About Dan L. Hays
Dan L. Hays is a gifted writer who has been pursuing his craft for more than 25 years. His passion has always been writing, but he had a writing block that he could not understand for many years. In 1985 he wrote a book about being the adult child of alcoholic parents. Several publishers were very interested; he felt he had “lost the thread of the story,” backed away from the book and did not return to it.
In 1987 Dan’s father died. In 1993, trying to understand his father better, he wrote a book entitled Nothing Left to Lose, about a critical turning point in his father’s life. Several agents expressed interest in the book. Again, he “lost the thread” and walked away from the book, puzzled as to why it had happened yet again.
Lost creativity is just one of the elements of the story he explores in his first published book, Freedom’s Just Another Word, which chronicles events around the time of his father’s death. It is the first of a cycle of seven books about healing old wounds with his father. That cycle will culminate with Nothing Left to Lose, written from a perspective of forgiveness and admiration. You can see the review of Freedom’s Just Another Word by Laura Schultz at New York Journal Of Books.
Dan participates in the Dialogues With Dignity radio show.
By questioning what I had been taught, by doubting God because of my past, I came to a certainty that had been missing earlier with my faith.
Working through The Artist’s Way greatly expanded my concept of myself as a writer, and shed light on the limitations in thinking that had held me back.
There comes a point in a relationship when it’s time to move on – from a group, an old friend, a lover. How do you know when it’s time?
I discovered that there were painful periods of time while I was growing up that I had blocked out, but which were still impacting me strongly.
I decided in my early ‘20s the one thing I wanted most in life was not to be like my Dad. Then I realized I had become just like him.
When I was successful as a child, I got belittled or put down, and as an adult tended to easily become discouraged and give up on projects.
Being extraordinarily analytical, I ruminated over my problems for long periods, until confronted by a good friend who wouldn’t support that behavior.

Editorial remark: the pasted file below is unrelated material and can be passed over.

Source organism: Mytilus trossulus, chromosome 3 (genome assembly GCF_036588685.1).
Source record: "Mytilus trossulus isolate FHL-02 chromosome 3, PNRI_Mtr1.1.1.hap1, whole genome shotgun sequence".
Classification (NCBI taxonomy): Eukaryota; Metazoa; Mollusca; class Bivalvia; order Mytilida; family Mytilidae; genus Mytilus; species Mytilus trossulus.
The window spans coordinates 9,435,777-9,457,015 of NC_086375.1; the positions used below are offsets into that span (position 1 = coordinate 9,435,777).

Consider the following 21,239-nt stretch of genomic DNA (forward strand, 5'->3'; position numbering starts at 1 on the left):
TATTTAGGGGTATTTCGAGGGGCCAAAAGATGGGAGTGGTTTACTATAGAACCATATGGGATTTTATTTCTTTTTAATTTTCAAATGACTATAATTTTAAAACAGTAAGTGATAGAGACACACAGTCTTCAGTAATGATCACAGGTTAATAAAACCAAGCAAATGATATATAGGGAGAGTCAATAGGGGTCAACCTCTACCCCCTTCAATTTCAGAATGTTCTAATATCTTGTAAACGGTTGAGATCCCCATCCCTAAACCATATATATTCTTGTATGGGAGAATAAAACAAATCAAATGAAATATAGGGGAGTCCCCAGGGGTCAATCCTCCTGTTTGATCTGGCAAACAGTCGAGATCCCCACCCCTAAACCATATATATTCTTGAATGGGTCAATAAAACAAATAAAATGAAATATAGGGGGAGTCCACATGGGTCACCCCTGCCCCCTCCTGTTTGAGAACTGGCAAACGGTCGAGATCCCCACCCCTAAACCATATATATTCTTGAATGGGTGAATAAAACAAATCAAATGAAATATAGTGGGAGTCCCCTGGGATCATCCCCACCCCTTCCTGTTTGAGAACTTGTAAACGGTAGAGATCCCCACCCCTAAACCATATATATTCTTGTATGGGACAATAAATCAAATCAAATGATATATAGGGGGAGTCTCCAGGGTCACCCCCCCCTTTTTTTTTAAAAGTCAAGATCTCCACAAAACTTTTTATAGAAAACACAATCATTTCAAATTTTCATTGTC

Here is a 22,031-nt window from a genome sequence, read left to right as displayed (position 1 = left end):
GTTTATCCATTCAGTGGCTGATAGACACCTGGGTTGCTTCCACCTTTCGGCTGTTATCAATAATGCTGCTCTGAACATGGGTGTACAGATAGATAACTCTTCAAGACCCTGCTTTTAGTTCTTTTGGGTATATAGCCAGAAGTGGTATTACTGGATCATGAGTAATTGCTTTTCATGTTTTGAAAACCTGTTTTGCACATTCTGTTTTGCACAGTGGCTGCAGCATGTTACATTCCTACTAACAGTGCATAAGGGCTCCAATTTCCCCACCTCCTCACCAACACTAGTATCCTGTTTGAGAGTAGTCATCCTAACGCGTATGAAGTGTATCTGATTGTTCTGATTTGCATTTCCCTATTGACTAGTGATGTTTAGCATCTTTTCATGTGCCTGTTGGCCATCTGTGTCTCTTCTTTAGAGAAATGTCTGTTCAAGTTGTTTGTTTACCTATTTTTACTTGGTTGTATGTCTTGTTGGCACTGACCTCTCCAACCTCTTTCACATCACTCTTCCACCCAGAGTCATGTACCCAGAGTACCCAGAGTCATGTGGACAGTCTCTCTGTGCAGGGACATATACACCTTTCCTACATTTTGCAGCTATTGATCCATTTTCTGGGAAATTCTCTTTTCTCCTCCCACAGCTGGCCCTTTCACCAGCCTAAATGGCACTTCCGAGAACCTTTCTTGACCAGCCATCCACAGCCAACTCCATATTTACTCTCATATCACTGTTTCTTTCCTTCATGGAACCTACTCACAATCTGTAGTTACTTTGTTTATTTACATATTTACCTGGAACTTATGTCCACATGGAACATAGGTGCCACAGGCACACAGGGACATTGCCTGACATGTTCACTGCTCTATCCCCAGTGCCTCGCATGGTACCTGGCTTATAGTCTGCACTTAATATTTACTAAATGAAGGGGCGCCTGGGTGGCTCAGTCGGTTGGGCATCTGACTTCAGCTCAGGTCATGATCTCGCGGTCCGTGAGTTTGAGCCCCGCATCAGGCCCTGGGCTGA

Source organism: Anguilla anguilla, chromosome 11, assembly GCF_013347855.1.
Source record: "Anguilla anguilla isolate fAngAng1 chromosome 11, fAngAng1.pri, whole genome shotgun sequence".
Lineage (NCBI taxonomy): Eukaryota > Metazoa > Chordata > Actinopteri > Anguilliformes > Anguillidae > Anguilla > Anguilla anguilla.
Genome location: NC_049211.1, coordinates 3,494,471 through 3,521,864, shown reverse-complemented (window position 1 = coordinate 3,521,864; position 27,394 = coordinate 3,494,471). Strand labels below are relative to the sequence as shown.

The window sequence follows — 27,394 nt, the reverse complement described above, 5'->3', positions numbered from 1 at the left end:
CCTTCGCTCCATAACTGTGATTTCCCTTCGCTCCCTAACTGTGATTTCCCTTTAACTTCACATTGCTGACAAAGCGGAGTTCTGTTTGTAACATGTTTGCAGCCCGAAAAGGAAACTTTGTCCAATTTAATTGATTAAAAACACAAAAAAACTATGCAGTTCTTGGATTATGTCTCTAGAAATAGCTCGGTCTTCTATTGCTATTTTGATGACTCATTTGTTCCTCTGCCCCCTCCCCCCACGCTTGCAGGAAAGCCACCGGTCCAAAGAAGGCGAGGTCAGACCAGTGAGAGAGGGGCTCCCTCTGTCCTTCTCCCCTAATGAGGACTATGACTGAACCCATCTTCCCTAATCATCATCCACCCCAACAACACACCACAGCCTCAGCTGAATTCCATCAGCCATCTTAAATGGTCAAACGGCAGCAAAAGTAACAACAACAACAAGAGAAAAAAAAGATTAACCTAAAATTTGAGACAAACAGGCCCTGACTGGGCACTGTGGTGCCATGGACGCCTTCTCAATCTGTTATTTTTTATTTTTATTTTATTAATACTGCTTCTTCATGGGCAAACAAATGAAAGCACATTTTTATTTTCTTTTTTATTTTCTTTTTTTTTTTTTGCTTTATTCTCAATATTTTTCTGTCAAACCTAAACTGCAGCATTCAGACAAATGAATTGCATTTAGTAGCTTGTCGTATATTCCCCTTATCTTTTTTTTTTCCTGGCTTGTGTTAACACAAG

Since everything was unpredictable when I was growing up, I had poor benchmarks for knowing what normal households looked like.
I used to think in absolutes a lot – I’m right, you’re wrong – and if you disagreed, I would defend my position without compromise.
As a child, if I admitted to anything it could lead to painful consequences, so I learned to lie if confronted, which I had to overcome as an adult.
A Life As A Human Interview: Chelsea and her partner Owiny Morris met a group of street children in Lira, Uganda in 2011 and felt compelled to help them. When they found that there was no government social network to help them they turned to each other and asked a simple question, “Why not us?”
A Life As A Human Interview: Long time traveller turned photographer and philanthropist, Kane Ryan has lived in Mumbai, India for the past 4 years. Working primarily in the Saki Naka slum community building a school, women’s centre and providing healthcare for the community. Over the last 4 years his small non profit has helped Janvi trust and the community turn the Saki Naka slum into one of the cleanest in the city.
A Life As A Human Interview: As filmmaker and writer, Patricia has a passion for large-brained megafauna – from dolphins, to primates, to elephants. Her quest to portray the interrelationships between humans and animals has led her around the globe in pursuit of the issues that threaten these relationships. She is currently working on an advocacy film to raise awareness about the plight of Asian elephants called “Elephants Never Forget.”
Life As A Human
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